Today’s featured book is one that is still fresh in my memory from the time I first read it in November last year; it left a strong impact on me, in so many ways – from the teen-me (I was a teen when the events in the book occurred) to the me today (the mom, the reader, the global citizen I try to be, and well, just plain me). The book is titled The Cat I Never Named : A True Story of Love, War, and Survival; and is at once a lovely tribute to education and a heart-rending memoir of the impact of war on humanity.
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The Book Review
The Cat I Never Named : A True Story of Love, War, and Survival
Title: The Cat I Never Named : A True Story of Love, War, and Survival
Author: Amra Sabic-El-Rayess with Laura Sullivan
Length: 384 pages
Genre: Children’s Nonfiction/Biography (13 – 17 years, and up)
Publisher: Bloomsbury YA (September 8, 2020))
Source: ebook from the Publishers for the Cybils
What It Is(from Goodreads)
The stunning memoir of a Muslim teen struggling to survive the Bosnian genocide–and the stray cat who protected her family through it all.
Amra was a teen in Bihac, Bosnia, when her friend said they couldn’t speak anymore because Amra was Muslim. Then refugees from other cities started arriving, fleeing Serbian persecution. When Serbian tanks rolled into Bihac, the life she knew disappeared—right as a stray cat followed her home. Her family didn’t have the money to keep a pet, but after the cat seemed to save her brother, how could they turn it away? Saving a life one time could be a coincidence, but then it happened again—and Amra and her family wondered just what this cat was.
The Cat I Never Named is a book that packs a punch. A heartfelt, no-holds-barred memoir of events during the Bosnian civil war where the author and her family have many close calls with the horrors of war as the Serbs began an ethnic cleansing. But it is more than an accounting of those horrors; it is a story of love, survival, hope, of belief in peace, humanity, and family.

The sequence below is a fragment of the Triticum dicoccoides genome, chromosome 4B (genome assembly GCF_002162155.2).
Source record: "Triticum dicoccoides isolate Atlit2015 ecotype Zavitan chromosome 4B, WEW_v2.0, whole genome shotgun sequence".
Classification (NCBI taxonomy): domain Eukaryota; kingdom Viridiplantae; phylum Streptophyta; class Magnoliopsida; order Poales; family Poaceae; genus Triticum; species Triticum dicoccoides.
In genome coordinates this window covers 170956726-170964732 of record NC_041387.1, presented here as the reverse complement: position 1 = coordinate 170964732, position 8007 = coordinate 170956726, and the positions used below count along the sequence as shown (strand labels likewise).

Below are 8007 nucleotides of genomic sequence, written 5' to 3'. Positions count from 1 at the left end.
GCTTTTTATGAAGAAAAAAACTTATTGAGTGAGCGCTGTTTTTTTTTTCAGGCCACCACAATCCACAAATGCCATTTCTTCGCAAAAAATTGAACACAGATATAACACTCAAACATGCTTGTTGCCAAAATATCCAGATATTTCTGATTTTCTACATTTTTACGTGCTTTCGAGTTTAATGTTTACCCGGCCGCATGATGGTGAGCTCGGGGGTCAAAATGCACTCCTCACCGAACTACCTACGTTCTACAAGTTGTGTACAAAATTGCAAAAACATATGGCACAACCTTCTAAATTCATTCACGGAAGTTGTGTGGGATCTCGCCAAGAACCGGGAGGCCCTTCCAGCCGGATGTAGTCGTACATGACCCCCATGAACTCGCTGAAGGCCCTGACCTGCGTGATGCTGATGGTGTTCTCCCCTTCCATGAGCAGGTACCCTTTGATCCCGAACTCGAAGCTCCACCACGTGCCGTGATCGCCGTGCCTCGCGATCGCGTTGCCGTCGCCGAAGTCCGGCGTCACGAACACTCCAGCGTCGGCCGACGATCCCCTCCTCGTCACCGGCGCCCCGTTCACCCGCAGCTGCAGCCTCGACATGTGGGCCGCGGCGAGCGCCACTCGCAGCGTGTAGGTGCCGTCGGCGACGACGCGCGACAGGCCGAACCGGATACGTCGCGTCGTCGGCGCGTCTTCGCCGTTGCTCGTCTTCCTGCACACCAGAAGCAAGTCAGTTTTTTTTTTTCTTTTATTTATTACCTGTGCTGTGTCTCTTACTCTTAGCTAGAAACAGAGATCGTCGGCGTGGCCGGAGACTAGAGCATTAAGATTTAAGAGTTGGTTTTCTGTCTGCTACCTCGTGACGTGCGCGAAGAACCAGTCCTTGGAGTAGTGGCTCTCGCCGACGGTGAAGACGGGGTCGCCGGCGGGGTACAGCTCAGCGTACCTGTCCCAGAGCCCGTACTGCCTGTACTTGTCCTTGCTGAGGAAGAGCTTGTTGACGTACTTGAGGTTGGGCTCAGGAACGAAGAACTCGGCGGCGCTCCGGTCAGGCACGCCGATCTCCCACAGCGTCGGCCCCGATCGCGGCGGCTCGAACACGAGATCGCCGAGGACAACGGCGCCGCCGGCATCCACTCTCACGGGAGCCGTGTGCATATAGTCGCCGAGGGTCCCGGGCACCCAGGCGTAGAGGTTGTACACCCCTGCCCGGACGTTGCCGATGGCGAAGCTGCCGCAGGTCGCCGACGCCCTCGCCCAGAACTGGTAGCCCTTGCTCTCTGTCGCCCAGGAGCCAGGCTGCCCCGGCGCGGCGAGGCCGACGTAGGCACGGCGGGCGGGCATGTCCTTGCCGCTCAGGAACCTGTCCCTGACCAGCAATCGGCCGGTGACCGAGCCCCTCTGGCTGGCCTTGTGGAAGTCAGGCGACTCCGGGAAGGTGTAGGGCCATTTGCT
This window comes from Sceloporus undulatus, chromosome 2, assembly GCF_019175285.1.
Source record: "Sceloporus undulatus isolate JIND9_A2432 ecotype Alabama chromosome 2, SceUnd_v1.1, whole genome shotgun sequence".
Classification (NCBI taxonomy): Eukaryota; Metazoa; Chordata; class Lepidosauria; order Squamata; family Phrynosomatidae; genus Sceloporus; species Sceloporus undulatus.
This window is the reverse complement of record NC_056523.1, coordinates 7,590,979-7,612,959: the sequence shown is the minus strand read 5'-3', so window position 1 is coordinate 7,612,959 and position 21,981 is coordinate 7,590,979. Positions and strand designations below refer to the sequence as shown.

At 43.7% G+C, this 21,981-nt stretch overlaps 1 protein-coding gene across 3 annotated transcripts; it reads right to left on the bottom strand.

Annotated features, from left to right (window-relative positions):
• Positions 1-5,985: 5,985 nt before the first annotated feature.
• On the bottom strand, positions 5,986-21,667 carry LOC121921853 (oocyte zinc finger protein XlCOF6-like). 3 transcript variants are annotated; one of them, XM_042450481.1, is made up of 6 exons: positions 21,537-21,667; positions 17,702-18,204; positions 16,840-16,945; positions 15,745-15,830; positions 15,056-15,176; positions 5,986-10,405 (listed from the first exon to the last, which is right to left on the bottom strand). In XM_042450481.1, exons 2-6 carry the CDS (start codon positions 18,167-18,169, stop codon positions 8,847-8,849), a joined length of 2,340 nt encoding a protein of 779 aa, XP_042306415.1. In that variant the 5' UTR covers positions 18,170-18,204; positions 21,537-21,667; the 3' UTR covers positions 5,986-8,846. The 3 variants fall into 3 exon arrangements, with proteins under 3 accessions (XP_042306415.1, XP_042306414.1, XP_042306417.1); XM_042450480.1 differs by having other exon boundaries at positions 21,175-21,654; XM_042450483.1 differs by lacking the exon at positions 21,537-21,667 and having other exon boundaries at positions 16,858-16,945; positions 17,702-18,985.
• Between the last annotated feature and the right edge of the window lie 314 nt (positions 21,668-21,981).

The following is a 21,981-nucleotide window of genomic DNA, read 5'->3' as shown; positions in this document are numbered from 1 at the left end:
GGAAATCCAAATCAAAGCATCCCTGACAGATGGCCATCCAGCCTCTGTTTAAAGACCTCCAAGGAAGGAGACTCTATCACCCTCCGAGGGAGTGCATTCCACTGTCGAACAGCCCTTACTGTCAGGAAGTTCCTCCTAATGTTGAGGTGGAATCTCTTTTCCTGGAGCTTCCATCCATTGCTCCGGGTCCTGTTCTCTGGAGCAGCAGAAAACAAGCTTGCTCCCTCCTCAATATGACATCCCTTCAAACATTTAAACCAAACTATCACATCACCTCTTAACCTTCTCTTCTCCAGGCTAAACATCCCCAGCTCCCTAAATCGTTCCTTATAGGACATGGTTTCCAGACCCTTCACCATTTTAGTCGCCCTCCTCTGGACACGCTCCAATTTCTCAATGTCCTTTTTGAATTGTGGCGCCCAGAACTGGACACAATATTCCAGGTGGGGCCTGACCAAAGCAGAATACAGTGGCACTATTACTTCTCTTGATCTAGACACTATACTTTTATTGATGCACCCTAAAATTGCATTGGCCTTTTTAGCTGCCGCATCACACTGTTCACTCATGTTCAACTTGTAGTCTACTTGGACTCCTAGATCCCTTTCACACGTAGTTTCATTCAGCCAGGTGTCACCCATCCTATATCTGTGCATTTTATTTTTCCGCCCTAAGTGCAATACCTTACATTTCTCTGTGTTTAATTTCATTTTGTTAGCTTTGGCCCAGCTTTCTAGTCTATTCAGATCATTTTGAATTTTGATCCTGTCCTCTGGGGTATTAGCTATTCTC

Amra and so many others like her are thrown into a whole new world almost overnight, into a world where they are persecuted because of their faith, and those who they knew as friends and neighbors abandon them completely. In the midst of all this was the titular cat who serves as a source of comfort and hope through the ensuing years of war.
This book is both a heartrending individual memoir of a teenager struggling to be one in horrific times, and a honest accounting of the Bosnian genocide, politics, and discrimination. Readers witness through Amra’s strong narrative just how dangerous hatred and discrimination based on race, religion, or ethnicity can be; and also learn how events like this bring out both the best and worst in humans.
- This book is one of the finalists for the Cybils Awards Nonfiction High School category; and deservedly so.
- The ‘My Thoughts’ above is what I wrote for The Cat I Never Named for the finalists announcement post on the Cybils website. While I can expound further, and rave longer about this powerful book that will surely impact each of its readers, I decided to leave it with those words I first wrote about it. Else this review post would have been way longer than this… but…
And then again, I do recall wanting to mention:
- how the author’s relationship with her family, especially her father, totally tugged at my heartstrings throughout.
- that this book is certainly a difficult read, but one that deserves to be read; both for the fact that it is wonderfully written, and more importantly, that it is about events in recent history that not enough people know more about (including me)
- how I felt that while Amra was going through all of this in Bosnia as a teen, I was leading a teenage life as well; the difference being that mine was certainly an idyllic one, where finishing high school with good grades and getting into the college of my choice were my only worries (and not too worrisome at that). And this was while she and her classmates had to face war and so many more obstacles just to get their education. That certainly raised a lot of questions in me, for the teenage me, and for me today, to ponder and answer. Hard questions, each one.